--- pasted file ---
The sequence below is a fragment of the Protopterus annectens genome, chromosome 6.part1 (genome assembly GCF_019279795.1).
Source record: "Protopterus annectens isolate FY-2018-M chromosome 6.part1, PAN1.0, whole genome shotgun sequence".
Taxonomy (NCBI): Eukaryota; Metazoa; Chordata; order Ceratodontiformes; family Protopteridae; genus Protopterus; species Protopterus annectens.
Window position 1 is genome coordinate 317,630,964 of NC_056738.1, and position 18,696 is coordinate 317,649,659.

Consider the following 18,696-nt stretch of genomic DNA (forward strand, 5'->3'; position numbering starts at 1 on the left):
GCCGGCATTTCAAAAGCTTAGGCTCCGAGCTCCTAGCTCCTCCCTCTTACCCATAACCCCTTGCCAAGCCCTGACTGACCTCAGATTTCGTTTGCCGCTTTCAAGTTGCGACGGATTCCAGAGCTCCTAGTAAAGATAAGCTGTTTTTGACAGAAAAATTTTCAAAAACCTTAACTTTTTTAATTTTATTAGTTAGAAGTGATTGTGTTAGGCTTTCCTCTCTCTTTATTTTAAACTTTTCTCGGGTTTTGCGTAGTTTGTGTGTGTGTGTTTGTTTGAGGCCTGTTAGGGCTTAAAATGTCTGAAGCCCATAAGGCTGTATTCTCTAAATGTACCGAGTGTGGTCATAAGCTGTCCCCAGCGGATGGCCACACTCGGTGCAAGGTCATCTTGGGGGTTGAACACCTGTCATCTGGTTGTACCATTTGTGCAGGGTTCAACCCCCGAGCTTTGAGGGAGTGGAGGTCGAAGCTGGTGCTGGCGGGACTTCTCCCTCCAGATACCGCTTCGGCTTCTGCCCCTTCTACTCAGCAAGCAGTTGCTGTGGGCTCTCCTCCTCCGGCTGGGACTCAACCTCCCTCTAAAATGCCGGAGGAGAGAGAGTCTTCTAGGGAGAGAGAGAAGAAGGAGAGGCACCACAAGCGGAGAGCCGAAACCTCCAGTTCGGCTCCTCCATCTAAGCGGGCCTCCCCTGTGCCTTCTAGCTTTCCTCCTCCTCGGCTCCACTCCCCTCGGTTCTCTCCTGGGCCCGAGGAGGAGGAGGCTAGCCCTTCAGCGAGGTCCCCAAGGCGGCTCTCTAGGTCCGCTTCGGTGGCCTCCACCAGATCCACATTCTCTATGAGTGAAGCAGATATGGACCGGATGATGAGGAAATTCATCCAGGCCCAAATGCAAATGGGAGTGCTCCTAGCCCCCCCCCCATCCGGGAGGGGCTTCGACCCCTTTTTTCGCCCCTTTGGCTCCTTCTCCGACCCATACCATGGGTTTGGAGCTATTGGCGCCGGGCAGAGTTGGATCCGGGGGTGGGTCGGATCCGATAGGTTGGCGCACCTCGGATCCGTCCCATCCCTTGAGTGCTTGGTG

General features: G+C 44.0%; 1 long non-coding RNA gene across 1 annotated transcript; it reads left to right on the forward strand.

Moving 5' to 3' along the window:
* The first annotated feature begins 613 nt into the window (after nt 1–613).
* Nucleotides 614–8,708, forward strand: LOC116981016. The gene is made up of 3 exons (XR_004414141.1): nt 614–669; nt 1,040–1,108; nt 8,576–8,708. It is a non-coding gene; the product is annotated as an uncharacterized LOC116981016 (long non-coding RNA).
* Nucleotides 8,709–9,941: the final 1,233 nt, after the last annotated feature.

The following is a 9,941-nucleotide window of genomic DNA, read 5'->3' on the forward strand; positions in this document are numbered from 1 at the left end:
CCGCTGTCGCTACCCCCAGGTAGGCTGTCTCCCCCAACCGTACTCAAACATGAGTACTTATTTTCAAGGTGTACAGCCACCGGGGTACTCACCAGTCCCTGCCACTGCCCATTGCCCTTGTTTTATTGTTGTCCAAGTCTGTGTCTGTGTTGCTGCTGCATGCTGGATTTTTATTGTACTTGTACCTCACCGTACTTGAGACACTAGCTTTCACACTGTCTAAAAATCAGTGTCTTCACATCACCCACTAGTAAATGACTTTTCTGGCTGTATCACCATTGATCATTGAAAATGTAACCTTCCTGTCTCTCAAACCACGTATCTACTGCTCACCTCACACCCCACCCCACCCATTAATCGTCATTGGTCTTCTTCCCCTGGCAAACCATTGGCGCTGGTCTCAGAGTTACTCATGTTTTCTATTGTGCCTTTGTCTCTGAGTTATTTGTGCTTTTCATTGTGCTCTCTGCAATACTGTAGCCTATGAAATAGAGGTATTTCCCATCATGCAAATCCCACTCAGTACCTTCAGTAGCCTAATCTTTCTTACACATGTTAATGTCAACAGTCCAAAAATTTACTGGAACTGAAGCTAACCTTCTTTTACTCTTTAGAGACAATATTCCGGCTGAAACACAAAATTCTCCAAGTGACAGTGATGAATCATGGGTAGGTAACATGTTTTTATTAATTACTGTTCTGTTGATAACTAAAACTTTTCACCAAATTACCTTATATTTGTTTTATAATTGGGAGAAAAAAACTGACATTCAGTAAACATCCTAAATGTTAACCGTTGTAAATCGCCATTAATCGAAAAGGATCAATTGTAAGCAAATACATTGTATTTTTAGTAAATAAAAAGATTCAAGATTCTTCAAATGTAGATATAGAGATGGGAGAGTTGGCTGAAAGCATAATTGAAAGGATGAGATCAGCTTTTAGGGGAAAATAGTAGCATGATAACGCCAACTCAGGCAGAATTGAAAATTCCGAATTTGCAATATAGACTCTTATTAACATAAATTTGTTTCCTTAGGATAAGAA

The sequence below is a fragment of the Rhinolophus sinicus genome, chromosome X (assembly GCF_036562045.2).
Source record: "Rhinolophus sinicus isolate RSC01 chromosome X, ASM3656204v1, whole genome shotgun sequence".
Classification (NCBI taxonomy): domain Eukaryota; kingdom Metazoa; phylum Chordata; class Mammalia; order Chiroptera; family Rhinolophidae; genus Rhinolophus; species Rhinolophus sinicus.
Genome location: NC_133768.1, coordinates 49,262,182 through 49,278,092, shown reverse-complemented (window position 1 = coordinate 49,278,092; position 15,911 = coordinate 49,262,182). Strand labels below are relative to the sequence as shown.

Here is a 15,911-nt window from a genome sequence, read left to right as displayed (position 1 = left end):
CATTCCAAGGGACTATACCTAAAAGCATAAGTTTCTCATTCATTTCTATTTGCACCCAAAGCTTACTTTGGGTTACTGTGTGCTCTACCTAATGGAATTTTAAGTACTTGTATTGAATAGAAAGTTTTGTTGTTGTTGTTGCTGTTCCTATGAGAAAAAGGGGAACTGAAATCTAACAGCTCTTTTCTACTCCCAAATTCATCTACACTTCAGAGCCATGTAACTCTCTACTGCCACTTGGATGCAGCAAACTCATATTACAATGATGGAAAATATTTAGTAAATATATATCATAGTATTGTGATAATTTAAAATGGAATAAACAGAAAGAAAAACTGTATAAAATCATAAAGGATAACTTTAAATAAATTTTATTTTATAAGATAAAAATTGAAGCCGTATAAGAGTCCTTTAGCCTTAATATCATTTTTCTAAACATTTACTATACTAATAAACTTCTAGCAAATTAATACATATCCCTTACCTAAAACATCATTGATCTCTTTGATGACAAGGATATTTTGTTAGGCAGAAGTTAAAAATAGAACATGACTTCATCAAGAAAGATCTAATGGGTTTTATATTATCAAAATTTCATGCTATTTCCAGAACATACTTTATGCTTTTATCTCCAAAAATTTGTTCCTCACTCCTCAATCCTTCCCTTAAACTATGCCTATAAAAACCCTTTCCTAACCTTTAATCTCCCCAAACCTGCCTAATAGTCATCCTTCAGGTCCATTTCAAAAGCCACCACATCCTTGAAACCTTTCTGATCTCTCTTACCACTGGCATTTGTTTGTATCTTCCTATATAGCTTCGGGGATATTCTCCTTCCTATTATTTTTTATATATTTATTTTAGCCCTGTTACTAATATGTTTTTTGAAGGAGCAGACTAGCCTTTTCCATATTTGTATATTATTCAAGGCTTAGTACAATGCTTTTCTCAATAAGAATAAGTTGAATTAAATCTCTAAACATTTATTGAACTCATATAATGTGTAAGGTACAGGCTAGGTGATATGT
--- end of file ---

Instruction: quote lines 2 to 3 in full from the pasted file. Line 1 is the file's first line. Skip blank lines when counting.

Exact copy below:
Source record: "Protopterus annectens isolate FY-2018-M chromosome 6.part1, PAN1.0, whole genome shotgun sequence".
Taxonomy (NCBI): Eukaryota; Metazoa; Chordata; order Ceratodontiformes; family Protopteridae; genus Protopterus; species Protopterus annectens.